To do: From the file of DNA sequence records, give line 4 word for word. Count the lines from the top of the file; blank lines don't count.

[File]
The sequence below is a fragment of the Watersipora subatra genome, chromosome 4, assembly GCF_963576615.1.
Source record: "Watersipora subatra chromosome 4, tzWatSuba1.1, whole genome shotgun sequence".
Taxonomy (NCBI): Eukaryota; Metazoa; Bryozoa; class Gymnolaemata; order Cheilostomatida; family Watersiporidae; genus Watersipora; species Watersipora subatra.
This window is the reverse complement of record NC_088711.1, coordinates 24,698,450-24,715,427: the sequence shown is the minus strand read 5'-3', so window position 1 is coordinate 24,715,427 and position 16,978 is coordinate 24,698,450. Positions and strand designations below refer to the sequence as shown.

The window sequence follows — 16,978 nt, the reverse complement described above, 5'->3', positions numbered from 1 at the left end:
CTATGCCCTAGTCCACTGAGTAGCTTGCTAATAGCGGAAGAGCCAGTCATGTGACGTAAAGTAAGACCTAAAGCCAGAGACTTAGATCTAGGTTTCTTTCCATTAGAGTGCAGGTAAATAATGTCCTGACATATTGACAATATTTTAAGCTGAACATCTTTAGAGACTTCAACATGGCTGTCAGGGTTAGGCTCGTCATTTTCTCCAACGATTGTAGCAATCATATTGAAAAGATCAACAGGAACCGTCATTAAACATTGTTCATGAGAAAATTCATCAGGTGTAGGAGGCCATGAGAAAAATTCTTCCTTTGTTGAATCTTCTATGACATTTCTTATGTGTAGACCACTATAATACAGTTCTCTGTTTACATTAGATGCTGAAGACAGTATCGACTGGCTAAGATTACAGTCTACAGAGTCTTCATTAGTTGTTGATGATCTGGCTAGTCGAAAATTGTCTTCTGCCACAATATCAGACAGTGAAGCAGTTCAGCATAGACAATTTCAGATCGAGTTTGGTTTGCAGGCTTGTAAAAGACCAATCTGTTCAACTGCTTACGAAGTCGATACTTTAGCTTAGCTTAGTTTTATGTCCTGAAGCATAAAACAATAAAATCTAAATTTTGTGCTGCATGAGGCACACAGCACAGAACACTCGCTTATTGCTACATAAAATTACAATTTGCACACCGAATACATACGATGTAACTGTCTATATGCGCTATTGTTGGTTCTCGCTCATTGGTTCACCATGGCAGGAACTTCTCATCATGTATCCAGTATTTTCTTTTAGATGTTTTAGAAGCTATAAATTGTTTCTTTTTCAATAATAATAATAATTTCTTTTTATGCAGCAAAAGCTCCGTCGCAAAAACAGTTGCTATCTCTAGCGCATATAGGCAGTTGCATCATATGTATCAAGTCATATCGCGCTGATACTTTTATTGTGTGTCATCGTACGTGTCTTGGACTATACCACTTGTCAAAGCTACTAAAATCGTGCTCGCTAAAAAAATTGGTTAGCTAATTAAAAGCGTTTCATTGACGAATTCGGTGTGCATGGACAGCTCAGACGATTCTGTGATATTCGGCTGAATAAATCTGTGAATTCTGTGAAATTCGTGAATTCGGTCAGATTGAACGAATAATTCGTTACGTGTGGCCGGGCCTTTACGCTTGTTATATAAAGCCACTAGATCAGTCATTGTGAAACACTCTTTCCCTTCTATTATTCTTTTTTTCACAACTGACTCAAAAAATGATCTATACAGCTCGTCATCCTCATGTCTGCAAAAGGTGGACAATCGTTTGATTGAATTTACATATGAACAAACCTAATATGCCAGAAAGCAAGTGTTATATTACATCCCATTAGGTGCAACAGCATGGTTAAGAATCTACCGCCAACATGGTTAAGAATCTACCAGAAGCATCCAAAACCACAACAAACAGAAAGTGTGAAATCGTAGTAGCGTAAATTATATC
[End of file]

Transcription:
This window is the reverse complement of record NC_088711.1, coordinates 24,698,450-24,715,427: the sequence shown is the minus strand read 5'-3', so window position 1 is coordinate 24,715,427 and position 16,978 is coordinate 24,698,450. Positions and strand designations below refer to the sequence as shown.